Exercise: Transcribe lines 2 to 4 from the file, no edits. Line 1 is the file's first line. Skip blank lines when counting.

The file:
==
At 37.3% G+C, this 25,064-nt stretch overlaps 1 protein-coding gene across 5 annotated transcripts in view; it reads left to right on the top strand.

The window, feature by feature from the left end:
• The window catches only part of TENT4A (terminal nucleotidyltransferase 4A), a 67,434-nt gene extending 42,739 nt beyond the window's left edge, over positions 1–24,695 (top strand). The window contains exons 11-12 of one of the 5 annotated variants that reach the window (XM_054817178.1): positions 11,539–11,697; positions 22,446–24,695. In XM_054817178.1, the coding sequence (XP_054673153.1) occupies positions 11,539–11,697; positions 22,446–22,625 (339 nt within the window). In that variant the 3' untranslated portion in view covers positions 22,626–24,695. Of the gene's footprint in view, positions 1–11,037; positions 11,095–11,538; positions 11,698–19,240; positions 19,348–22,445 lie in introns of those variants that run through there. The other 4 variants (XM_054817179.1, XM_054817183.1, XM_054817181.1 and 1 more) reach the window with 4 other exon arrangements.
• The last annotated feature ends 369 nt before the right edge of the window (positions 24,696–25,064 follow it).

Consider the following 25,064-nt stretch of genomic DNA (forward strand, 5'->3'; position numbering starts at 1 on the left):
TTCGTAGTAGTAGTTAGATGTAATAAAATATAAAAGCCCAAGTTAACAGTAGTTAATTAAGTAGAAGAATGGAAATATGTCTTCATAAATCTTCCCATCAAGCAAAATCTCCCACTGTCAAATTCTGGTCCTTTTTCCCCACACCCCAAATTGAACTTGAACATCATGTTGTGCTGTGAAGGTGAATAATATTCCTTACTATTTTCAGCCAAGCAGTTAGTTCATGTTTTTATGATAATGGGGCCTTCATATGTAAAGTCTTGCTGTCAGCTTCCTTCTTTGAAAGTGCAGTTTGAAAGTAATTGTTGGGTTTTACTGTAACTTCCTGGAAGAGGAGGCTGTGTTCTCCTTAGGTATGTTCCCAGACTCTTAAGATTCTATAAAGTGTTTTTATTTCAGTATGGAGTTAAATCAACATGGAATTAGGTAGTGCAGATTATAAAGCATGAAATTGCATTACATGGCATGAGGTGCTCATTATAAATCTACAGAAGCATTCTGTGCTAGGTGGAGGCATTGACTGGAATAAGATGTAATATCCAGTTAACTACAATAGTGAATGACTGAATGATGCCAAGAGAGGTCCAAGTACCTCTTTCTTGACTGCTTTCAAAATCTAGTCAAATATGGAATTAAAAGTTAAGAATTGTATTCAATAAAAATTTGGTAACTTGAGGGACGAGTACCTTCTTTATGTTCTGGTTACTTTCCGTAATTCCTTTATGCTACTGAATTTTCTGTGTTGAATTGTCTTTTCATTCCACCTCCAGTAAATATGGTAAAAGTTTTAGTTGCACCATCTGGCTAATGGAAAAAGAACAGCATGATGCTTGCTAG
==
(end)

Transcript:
The window, feature by feature from the left end:
• The window catches only part of TENT4A (terminal nucleotidyltransferase 4A), a 67,434-nt gene extending 42,739 nt beyond the window's left edge, over positions 1–24,695 (top strand). The window contains exons 11-12 of one of the 5 annotated variants that reach the window (XM_054817178.1): positions 11,539–11,697; positions 22,446–24,695. In XM_054817178.1, the coding sequence (XP_054673153.1) occupies positions 11,539–11,697; positions 22,446–22,625 (339 nt within the window). In that variant the 3' untranslated portion in view covers positions 22,626–24,695. Of the gene's footprint in view, positions 1–11,037; positions 11,095–11,538; positions 11,698–19,240; positions 19,348–22,445 lie in introns of those variants that run through there. The other 4 variants (XM_054817179.1, XM_054817183.1, XM_054817181.1 and 1 more) reach the window with 4 other exon arrangements.
• The last annotated feature ends 369 nt before the right edge of the window (positions 24,696–25,064 follow it).